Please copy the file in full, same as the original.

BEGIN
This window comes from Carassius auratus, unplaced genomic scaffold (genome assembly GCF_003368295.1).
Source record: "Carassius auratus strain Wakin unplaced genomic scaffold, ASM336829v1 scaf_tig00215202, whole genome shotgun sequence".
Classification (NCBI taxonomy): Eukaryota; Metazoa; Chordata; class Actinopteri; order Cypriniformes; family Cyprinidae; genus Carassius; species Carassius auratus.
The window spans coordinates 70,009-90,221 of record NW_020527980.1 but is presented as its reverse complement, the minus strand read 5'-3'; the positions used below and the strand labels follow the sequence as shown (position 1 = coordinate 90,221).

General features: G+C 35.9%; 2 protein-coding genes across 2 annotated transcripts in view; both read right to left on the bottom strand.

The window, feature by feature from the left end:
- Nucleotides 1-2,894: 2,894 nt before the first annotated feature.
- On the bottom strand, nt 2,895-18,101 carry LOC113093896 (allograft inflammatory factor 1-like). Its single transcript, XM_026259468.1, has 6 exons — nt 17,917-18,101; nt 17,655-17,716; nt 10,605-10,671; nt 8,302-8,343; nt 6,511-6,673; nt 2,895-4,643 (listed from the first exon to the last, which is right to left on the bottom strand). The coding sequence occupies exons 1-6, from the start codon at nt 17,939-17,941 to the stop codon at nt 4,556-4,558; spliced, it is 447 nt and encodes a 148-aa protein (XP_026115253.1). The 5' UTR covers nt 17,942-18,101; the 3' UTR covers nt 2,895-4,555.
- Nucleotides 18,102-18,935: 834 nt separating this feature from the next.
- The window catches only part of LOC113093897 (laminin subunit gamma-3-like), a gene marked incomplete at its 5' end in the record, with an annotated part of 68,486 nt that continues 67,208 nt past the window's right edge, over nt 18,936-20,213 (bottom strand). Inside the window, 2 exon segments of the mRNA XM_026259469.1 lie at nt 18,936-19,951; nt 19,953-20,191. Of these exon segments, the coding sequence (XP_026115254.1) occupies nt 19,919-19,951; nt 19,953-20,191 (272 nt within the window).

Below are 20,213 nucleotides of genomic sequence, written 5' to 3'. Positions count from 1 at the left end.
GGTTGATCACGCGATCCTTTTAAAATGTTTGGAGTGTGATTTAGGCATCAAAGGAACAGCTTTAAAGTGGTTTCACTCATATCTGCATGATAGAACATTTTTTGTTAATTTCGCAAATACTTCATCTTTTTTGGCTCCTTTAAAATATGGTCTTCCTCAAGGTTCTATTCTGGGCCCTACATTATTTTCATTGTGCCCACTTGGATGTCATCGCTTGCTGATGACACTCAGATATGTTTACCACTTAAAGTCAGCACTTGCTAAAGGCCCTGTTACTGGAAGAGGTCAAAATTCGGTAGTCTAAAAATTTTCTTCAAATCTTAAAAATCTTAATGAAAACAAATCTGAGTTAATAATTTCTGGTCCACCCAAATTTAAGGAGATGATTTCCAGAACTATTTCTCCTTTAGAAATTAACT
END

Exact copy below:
This window comes from Carassius auratus, unplaced genomic scaffold (genome assembly GCF_003368295.1).
Source record: "Carassius auratus strain Wakin unplaced genomic scaffold, ASM336829v1 scaf_tig00215202, whole genome shotgun sequence".
Classification (NCBI taxonomy): Eukaryota; Metazoa; Chordata; class Actinopteri; order Cypriniformes; family Cyprinidae; genus Carassius; species Carassius auratus.
The window spans coordinates 70,009-90,221 of record NW_020527980.1 but is presented as its reverse complement, the minus strand read 5'-3'; the positions used below and the strand labels follow the sequence as shown (position 1 = coordinate 90,221).

General features: G+C 35.9%; 2 protein-coding genes across 2 annotated transcripts in view; both read right to left on the bottom strand.

The window, feature by feature from the left end:
- Nucleotides 1-2,894: 2,894 nt before the first annotated feature.
- On the bottom strand, nt 2,895-18,101 carry LOC113093896 (allograft inflammatory factor 1-like). Its single transcript, XM_026259468.1, has 6 exons — nt 17,917-18,101; nt 17,655-17,716; nt 10,605-10,671; nt 8,302-8,343; nt 6,511-6,673; nt 2,895-4,643 (listed from the first exon to the last, which is right to left on the bottom strand). The coding sequence occupies exons 1-6, from the start codon at nt 17,939-17,941 to the stop codon at nt 4,556-4,558; spliced, it is 447 nt and encodes a 148-aa protein (XP_026115253.1). The 5' UTR covers nt 17,942-18,101; the 3' UTR covers nt 2,895-4,555.
- Nucleotides 18,102-18,935: 834 nt separating this feature from the next.
- The window catches only part of LOC113093897 (laminin subunit gamma-3-like), a gene marked incomplete at its 5' end in the record, with an annotated part of 68,486 nt that continues 67,208 nt past the window's right edge, over nt 18,936-20,213 (bottom strand). Inside the window, 2 exon segments of the mRNA XM_026259469.1 lie at nt 18,936-19,951; nt 19,953-20,191. Of these exon segments, the coding sequence (XP_026115254.1) occupies nt 19,919-19,951; nt 19,953-20,191 (272 nt within the window).

Below are 20,213 nucleotides of genomic sequence, written 5' to 3'. Positions count from 1 at the left end.
GGTTGATCACGCGATCCTTTTAAAATGTTTGGAGTGTGATTTAGGCATCAAAGGAACAGCTTTAAAGTGGTTTCACTCATATCTGCATGATAGAACATTTTTTGTTAATTTCGCAAATACTTCATCTTTTTTGGCTCCTTTAAAATATGGTCTTCCTCAAGGTTCTATTCTGGGCCCTACATTATTTTCATTGTGCCCACTTGGATGTCATCGCTTGCTGATGACACTCAGATATGTTTACCACTTAAAGTCAGCACTTGCTAAAGGCCCTGTTACTGGAAGAGGTCAAAATTCGGTAGTCTAAAAATTTTCTTCAAATCTTAAAAATCTTAATGAAAACAAATCTGAGTTAATAATTTCTGGTCCACCCAAATTTAAGGAGATGATTTCCAGAACTATTTCTCCTTTAGAAATTAACT